A long list of modern web applications and platforms rely on Python, including Google’s search engine, YouTube, and the web-oriented transaction system of the New York Stock Exchange (NYSE).

In fact, Python is so powerful that NASA uses it for their equipment and space machinery. How cool is that?

Python is also used behind the scenes to process a lot of elements you might need or encounter on your device(s) – mobile included. These include things like processing text, displaying numbers or images, solving complicated equations, or storing data.

Next, we’re going to discuss the Benefits of Learning Python.

 

The Benefits of Learning Python

      Learning and working with Python has a handful of benefits.

     For starters, it is extremely easy to learn, and can be used as a stepping stone into other programming languages and frameworks like PERL, C, C++, and more. If you’re an absolute beginner and this is your first time working with any type of coding language, that’s something you definitely want. Once you complete your training you’ll have many opportunities to grow if need be, instead of being confined to a single language.

      Next, Python is popular so it’s widely used. So popular, that it’s used by a number of tech giants like Google, Instagram, Pinterest, Yahoo!, Disney, IBM, Nokia, and more. Once you learn Python, you’ll never have a shortage of ways to utilize the skill. Not to mention, because a lot of big companies rely on the language, you can make good money as a Python developer.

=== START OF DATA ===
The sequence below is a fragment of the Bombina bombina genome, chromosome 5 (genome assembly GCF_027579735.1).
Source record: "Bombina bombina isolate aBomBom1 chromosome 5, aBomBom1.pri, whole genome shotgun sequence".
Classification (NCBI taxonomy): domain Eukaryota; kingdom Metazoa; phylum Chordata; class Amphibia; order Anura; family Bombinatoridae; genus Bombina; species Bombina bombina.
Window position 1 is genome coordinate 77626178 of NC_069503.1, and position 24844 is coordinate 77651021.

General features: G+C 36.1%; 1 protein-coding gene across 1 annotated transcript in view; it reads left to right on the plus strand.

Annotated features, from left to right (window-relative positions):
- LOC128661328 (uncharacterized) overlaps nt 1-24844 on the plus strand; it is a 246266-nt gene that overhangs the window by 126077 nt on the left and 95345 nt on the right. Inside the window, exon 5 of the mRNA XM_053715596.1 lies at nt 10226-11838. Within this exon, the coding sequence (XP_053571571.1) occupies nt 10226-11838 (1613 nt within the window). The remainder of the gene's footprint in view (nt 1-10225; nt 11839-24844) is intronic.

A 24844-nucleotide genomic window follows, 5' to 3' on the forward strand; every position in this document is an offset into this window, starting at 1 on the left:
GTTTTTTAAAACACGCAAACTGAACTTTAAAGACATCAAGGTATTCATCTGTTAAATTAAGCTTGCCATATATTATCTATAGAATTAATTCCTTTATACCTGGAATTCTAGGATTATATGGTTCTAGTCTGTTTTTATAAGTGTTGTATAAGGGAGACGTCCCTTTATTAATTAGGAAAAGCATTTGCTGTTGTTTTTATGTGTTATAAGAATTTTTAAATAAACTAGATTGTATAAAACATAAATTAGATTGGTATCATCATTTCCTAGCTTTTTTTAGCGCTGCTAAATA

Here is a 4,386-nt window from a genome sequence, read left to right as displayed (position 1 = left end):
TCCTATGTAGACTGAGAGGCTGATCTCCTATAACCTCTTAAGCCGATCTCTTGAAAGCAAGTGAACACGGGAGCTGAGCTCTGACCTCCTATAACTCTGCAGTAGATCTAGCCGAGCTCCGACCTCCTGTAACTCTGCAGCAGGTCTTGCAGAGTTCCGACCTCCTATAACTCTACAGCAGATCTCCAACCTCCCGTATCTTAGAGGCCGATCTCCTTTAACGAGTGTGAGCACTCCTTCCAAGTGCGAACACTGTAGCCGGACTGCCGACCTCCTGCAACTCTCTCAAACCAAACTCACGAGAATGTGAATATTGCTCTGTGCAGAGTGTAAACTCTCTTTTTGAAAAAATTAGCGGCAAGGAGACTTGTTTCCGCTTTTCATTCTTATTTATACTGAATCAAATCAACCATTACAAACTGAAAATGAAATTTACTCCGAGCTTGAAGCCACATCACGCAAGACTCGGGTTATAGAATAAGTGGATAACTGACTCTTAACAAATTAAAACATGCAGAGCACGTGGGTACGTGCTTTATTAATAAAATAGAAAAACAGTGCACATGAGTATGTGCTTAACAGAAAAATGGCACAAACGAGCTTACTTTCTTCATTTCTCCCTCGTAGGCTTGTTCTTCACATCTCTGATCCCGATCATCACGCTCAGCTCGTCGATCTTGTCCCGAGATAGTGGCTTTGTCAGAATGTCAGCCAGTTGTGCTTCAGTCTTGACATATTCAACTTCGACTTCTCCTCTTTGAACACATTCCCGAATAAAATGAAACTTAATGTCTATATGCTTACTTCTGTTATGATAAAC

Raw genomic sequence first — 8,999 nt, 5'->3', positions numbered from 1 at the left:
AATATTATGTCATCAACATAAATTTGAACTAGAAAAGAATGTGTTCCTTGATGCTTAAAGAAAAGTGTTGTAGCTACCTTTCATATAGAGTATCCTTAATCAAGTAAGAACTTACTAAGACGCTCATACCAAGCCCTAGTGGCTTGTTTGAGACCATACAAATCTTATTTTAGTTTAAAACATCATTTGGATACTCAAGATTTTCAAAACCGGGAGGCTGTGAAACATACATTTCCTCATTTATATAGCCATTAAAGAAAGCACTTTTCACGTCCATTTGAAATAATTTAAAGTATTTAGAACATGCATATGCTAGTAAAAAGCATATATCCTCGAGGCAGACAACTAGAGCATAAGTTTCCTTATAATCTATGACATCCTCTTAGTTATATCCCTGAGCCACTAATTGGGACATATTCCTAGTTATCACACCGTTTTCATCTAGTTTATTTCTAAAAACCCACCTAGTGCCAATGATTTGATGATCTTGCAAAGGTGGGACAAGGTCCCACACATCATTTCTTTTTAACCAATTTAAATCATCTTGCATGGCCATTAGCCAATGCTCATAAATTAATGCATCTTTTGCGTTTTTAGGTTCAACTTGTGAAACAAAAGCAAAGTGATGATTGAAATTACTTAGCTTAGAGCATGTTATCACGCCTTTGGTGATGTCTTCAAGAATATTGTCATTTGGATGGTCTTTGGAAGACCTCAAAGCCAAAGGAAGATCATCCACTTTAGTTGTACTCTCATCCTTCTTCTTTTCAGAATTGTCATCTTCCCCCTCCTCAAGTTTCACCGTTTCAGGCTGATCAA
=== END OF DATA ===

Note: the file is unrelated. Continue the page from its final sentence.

Additional benefits are:

1) Python can be used in the development of prototypes, and it can help speed up the concept to creation process because it is so easy to use and read.

2) Python is ideal for general purpose tasks such as data mining, and big data facilitation.

3) Developers of all skill levels tend to stay more organized and productive when working with Python when compared to languages like C# and Java.

4) Python is easy to read, even if you’re not a skilled programmer so it is ideal for use among multi-programmer and large development teams, especially those with coding inexperienced team members.

5) Django is a complete and open source web application framework and it is powered by Python. Frameworks – like Ruby on Rails – simplify the development process, by allowing developers to work with snippets of existing code called modules. These code packets can be modified and repurposed as necessary across multiple projects.

6) Since Python is an open source language and is community developed, it has a massive support base. Millions of like-minded developers work with the language on a regular basis. In addition, the community continuously works together to improve upon core functionality. This is also a great way to network with other developers.

7) Python continues to receive official enhancements and updates as time progresses. This is a great way to implement new functionality and meet evolving development standards.